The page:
1. Michael Phelps' mom says her son's life as an ex-pro athlete will include more golf and perhaps a return to the University of Michigan, but before the most decorated Olympian in history could think about retirement, he had a couple more races to swim. In the last individual swim of his career, Phelps fittingly captured gold Friday, rallying to win the 100-meter butterfly for the third straight Olympics. His previous two victories were photo finishes, but this time he won by a larger margin, edging South African Chad le Clos and Russian Evgeny Korotyshkin by 0.23 seconds.
2. If Phelps' victory was a joyous moment for USA Swimming, it certainly wasn't the only one on Friday night. Missy Franklin claimed her third gold medal of the Olympics and set a world record in the process, blitzing the field in the 200-meter backstroke to win by nearly two full seconds. Not to be outdone, 15-year-old Katie
Ledecky, the youngest member of the U.S. Olympic team, led wire-to-wire in the 800-meter freestyle on Friday, upsetting Great Britain's Rebecca Adlington to capture her first gold medal.
3. If the heats in the women's 100 meters are any indication, sprinting records may fall in track and field next week in spite of any inclement weather. World champion Carmelita Jeter led seven women who went under 11 seconds in the 100-meter heats on Friday night, six more than achieved that entering the semifinals in Beijing in 2008. What's more, race favorite Shelly-Ann Fraser-Pryce was not among those under 11 seconds. She coasted most of her heat and cruised in at 11 seconds flat.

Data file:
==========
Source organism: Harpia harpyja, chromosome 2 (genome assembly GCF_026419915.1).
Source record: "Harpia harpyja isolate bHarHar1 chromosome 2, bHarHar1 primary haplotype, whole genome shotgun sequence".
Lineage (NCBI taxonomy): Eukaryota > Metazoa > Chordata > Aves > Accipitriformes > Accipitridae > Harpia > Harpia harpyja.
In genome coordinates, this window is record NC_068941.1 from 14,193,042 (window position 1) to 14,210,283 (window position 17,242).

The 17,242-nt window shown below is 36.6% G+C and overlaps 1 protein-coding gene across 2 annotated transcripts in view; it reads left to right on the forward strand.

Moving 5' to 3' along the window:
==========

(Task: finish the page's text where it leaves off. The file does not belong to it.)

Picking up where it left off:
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4. Americans Phil Dalhausser and Todd Rogers will not repeat as men's beach volleyball champions at the Olympics. The defending gold medalists were ousted in the Round of 16 on Friday in two sets by Italians Daniele Lupo and Paolo Nicolai. Dalhausser and Rogers rallied from a 12-7 second-set deficit to pull even at 19 apiece, but they lost the next two points to end the match.
5. The U.S. women's soccer team's habit of planned celebrations after goals did not sit well with its opponents on Friday. Two days after nine players joined hands and did the "worm" in a win over North Korea, the U.S. followed that up by doing cartwheels after the opening goal in a 2-0 quarterfinal victory over New Zealand. "When teams concede [a goal], they're disappointed, and they want to get on with the game," New Zealand coach Tony Readings said. "We wouldn't do it, but it's obviously something that the Americans do. We've seen them do it a few times in this tournament."
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It took 4 hours, 26 minutes, but Roger Federer will play for a gold medal. The world's No. 1-ranked player defeated Argentina's Juan Martin Del Potro 3-6, 7-6 (5), 19-17 in the longest three-set match of the Open era, setting up a gold-medal showdown against Andy Murray in a rematch of last month's Wimbledon final. Federer held serve 12 times to stay in the match in the final set. (Getty Images)
"I was absolutely dreading they were going to come and show myself and my wife. That would have been very embarrassing." — Prince William on his fear of the "Kiss Cam" that entertained the crowd at the velodrome during a track cycling event he and his wife attended this week. (Reuters)
Friday's Gold Medal Moments for Team USA: Michael Phelps, 100 butterfly; Missy Franklin 200 backstroke; Katie Ledecky, 800 freestyle
U.S. Olympians with best chance at gold on Saturday: Men's 4x100 medley relay, Women's 4x100 medley relay; Serena Williams (Women's tennis singles); Carmelita Jeter (Women's 100 meters)
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